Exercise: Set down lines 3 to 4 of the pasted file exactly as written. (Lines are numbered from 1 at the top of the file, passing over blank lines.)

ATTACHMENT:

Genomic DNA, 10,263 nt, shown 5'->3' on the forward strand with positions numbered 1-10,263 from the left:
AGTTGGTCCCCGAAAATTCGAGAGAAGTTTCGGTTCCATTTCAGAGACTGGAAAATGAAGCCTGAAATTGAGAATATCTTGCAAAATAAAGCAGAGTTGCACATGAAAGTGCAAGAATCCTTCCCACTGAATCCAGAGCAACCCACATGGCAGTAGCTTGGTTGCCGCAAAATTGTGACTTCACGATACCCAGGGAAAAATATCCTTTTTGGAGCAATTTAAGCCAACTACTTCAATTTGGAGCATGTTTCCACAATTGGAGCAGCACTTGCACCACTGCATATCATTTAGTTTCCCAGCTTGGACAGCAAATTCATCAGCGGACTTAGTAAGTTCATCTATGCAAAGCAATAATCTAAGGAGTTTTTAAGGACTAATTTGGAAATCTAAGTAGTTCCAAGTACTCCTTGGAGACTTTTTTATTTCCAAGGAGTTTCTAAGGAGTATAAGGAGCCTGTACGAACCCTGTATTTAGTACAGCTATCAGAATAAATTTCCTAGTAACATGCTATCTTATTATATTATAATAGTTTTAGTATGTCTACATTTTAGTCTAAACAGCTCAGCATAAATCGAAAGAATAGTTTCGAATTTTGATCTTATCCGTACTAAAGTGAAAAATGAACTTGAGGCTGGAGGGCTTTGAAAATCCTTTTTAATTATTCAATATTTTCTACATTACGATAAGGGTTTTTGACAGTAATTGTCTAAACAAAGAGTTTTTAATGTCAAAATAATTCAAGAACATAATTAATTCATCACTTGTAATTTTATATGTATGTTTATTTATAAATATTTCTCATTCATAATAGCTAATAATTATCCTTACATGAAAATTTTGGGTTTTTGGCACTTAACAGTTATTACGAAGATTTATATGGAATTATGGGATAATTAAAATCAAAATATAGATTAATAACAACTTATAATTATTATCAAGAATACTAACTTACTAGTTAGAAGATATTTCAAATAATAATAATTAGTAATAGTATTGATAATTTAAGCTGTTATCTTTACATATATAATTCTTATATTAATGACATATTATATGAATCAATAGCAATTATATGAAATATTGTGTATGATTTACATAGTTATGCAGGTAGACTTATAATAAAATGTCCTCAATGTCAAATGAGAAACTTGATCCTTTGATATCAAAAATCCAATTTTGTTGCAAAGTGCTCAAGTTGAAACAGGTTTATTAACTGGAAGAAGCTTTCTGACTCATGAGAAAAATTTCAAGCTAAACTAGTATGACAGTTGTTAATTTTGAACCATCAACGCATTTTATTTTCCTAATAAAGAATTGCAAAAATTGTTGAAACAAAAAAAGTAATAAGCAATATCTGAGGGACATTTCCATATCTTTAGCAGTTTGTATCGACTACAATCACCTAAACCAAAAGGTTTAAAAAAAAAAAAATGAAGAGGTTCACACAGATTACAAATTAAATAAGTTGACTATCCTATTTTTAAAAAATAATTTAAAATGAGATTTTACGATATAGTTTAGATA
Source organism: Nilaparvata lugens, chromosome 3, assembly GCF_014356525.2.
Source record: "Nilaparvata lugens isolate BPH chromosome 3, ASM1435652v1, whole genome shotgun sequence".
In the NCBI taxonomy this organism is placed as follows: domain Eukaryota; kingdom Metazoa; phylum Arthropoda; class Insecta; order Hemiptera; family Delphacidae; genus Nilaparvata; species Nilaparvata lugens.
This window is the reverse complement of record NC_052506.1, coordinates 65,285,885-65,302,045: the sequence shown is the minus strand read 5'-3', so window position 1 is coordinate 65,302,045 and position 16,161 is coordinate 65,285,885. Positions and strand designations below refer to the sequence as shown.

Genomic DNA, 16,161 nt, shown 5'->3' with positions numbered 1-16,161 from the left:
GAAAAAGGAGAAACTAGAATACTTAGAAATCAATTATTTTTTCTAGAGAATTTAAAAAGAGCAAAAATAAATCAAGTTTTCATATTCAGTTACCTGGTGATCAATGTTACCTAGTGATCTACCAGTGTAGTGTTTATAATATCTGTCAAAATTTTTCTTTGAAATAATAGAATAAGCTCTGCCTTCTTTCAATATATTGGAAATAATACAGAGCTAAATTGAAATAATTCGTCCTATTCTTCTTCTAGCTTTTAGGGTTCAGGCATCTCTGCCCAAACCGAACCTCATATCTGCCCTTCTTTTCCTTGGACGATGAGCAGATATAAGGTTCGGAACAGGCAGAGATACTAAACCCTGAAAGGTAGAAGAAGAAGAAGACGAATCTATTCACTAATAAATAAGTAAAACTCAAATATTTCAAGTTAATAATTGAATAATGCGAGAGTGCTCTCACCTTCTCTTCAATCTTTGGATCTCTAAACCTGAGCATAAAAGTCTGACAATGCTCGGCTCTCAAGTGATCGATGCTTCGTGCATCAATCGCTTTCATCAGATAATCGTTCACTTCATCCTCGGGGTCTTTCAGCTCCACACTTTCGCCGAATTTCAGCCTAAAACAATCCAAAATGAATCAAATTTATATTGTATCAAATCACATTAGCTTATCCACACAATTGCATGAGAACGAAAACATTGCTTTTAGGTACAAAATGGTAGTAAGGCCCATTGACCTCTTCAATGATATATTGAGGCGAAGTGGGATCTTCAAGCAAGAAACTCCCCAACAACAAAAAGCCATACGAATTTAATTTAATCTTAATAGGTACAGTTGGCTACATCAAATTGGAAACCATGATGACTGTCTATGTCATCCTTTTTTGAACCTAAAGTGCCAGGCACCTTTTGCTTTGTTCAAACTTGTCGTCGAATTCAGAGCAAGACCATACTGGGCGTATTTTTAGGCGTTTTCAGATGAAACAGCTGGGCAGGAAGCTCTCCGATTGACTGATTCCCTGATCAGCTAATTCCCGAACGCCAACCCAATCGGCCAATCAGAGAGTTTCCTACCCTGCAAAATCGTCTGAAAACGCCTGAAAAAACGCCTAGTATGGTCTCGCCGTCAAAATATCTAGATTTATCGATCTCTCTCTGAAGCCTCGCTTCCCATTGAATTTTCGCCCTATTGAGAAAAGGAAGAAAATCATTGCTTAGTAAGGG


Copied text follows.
Source organism: Nilaparvata lugens, chromosome 3, assembly GCF_014356525.2.
Source record: "Nilaparvata lugens isolate BPH chromosome 3, ASM1435652v1, whole genome shotgun sequence".